Beyond electrification: The role of low-carbon gas

Australia's 2019 National Hydrogen Strategy, backed by the Technology Investment Roadmap, sets a goal for the nation to become a global supplier of clean hydrogen[3] by 2030 and drive down production costs to make clean hydrogen economically competitive with current hydrogen production methods. Australia's abundant renewable resources will give the country a competitive edge as a green hydrogen and ammonia producer.

Federal and state governments are supporting the development of a domestic demand market to expedite the rapid expansion of the hydrogen supply chain through regional hydrogen hubs and industry-led technology clusters to set the groundwork for an export industry. One of the key challenges to becoming a global supplier will be reducing the costs of transporting clean hydrogen to be competitive with local renewables-based production costs.

Implications for LNG exporters

The choices that Australia makes in its strategy toward a lower-emissions future will have big implications for energy companies globally. Australia surpassed Qatar in 2019 as the world's largest LNG exporter, with approximately 20% of global liquefaction capacity. In a response to the COVID-19 pandemic, the federal government has proposed a gas-led economic recovery plan to deliver more affordable and more sustainable gas supply to support growth in manufacturing while maintaining the position of one of the top LNG exporters. In addition, The Plan aims to continue to serve traditional export markets without reducing the competitiveness while creating opportunities in exporting clean LNG through CCS and offsets.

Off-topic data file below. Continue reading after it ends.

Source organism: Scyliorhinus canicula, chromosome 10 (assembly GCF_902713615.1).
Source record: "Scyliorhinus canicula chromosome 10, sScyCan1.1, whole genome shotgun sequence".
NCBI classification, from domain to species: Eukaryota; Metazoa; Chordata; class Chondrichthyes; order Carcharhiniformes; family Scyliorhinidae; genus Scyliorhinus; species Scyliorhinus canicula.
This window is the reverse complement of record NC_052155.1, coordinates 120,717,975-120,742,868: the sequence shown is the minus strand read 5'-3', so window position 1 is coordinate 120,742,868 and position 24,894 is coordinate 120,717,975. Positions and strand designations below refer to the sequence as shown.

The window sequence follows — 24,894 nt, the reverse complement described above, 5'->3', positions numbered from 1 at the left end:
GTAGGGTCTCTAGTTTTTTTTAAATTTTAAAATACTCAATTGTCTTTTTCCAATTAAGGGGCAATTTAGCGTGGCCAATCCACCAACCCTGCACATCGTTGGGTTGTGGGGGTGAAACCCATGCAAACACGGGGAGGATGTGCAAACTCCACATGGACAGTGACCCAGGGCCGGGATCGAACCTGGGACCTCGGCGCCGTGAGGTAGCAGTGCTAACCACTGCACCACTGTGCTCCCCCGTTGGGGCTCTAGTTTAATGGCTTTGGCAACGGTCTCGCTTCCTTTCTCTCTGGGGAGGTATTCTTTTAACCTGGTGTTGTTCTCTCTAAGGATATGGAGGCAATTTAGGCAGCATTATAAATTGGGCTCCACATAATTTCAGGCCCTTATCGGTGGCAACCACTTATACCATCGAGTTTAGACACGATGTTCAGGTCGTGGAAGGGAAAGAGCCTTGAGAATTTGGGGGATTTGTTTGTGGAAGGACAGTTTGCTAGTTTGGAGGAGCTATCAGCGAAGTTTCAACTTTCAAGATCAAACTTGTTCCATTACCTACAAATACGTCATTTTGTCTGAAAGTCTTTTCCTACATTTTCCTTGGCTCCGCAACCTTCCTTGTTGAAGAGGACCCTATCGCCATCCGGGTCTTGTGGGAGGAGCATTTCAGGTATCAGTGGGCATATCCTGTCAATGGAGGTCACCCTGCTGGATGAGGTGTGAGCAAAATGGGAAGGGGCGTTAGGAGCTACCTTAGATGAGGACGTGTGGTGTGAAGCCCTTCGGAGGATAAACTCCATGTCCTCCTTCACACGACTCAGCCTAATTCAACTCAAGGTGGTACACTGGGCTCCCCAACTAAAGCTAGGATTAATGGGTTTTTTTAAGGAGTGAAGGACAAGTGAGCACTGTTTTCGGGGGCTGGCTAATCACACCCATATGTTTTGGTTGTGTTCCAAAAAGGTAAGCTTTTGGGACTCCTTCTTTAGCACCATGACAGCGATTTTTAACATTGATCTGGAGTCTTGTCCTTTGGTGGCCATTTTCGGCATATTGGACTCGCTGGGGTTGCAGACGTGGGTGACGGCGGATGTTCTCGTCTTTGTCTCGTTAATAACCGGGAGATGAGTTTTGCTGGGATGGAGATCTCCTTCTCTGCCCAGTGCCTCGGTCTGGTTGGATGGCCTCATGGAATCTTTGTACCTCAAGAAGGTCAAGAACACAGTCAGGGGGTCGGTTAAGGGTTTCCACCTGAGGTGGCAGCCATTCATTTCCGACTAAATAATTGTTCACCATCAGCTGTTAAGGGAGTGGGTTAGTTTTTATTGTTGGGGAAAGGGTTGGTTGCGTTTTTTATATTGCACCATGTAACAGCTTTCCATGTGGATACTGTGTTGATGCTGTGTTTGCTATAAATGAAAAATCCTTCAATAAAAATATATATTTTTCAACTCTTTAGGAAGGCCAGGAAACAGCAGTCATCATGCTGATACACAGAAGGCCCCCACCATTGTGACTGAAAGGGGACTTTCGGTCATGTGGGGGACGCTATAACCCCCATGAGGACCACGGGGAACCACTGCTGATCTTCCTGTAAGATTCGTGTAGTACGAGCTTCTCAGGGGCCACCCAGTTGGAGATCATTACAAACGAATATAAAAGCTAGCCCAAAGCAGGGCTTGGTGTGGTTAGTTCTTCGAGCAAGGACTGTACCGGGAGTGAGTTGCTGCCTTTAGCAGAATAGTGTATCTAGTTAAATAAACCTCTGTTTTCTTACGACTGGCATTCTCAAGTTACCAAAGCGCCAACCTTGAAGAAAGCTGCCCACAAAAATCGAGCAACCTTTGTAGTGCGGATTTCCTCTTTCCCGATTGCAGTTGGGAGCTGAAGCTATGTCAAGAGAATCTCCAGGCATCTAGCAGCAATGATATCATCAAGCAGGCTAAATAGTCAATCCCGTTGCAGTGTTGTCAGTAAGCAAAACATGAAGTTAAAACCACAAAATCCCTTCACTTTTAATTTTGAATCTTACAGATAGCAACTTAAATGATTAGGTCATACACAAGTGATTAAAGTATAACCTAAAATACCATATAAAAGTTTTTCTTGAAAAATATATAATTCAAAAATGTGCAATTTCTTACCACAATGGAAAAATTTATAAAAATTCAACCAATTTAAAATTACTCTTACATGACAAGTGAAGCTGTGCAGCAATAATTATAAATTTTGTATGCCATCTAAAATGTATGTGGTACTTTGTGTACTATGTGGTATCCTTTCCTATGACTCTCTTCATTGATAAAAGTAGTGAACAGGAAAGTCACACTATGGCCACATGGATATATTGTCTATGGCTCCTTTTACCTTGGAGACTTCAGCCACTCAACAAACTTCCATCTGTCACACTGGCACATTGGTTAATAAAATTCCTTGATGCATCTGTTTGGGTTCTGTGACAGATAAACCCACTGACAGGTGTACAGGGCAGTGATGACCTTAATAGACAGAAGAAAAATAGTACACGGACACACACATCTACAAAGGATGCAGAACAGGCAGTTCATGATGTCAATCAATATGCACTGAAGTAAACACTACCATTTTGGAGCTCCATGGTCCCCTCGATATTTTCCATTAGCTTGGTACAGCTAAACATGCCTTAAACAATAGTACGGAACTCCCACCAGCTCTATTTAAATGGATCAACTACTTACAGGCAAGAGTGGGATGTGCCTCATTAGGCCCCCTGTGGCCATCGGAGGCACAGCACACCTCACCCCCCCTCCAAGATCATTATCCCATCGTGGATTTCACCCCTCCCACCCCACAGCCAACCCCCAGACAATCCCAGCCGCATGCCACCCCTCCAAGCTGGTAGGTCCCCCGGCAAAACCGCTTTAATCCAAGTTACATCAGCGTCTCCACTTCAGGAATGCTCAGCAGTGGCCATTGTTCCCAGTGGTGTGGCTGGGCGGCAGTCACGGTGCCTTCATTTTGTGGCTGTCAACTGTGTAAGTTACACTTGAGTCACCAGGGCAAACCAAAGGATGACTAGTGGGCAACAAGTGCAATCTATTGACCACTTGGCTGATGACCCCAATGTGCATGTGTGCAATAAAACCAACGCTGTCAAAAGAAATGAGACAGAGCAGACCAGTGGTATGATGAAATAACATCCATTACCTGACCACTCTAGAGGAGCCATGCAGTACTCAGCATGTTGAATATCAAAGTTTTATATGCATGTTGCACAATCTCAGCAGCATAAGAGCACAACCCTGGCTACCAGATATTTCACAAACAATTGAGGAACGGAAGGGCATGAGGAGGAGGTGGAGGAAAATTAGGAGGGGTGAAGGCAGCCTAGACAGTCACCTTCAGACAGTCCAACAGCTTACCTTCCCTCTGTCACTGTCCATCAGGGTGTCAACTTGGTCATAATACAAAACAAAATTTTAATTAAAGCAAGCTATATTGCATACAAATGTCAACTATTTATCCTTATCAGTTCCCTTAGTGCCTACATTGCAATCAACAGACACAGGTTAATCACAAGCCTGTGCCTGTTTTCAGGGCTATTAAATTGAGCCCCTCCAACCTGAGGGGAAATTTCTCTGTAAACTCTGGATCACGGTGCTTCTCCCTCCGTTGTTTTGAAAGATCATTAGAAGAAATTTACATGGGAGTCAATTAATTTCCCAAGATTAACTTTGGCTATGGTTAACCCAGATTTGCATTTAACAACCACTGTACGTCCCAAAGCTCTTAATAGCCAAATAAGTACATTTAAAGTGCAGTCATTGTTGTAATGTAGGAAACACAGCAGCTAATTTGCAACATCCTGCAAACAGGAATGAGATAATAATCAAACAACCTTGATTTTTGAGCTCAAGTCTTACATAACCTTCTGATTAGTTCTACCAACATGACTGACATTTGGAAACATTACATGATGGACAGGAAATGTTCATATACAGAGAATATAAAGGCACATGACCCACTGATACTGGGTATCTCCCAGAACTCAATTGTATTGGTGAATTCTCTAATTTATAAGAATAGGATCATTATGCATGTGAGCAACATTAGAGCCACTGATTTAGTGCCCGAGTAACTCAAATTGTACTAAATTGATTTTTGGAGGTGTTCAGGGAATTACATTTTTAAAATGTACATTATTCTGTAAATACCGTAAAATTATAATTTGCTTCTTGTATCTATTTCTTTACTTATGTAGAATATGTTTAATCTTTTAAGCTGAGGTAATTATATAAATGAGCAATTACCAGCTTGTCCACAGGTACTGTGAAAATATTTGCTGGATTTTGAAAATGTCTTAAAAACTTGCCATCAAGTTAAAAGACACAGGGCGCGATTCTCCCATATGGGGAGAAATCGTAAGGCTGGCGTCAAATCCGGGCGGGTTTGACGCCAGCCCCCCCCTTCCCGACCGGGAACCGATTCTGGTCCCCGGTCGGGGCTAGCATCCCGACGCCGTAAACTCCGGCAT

LNG buyers have become increasingly sensitive of their GHG emissions, leading suppliers to re-evaluate decarbonization options for their LNG cargoes. GHG emissions from each individual cargo vary significantly, with emission estimates ranging between 220,000 metric tons of CO2e and 300,000 metric tons of CO2e for the full value chain, adding additional cost to overall production and sale of carbon-neutral LNG. Added cost could be borne by suppliers to secure market share, by buyers aiming to provide low-carbon supply to end users, or both.

The carbon-neutral LNG market remains quite small but is expected to become a growing part of the business. Parties involved with carbon-neutral LNG trades can expect to complete significant due diligence to verify emissions and offsets. Many buyers are seeking transparency, and carbon-neutral LNG is more complex than simply buying offsets. Standards and definitions around measuring emissions may be needed before carbon-neutral LNG trade via offsets can expand.

Learn more about our Asia Pacific energy research.

Logan Reese, is an associate director on the Asia Pacific Regionally Integrated team at IHS Markit, focusing on Australia power and gas markets.

Posted on 16 November 2021

1] Source: Australian Government Department of Industry, Science, Energy and Resources

[2] See IHS Markit Insight, Evolution of the NEM: Navigation Australia's renewable energy transition.

[3] Clean hydrogen includes green hydrogen from water electrolysis with electricity supply from renewable sources and blue hydrogen from reforming or gasification with CCS.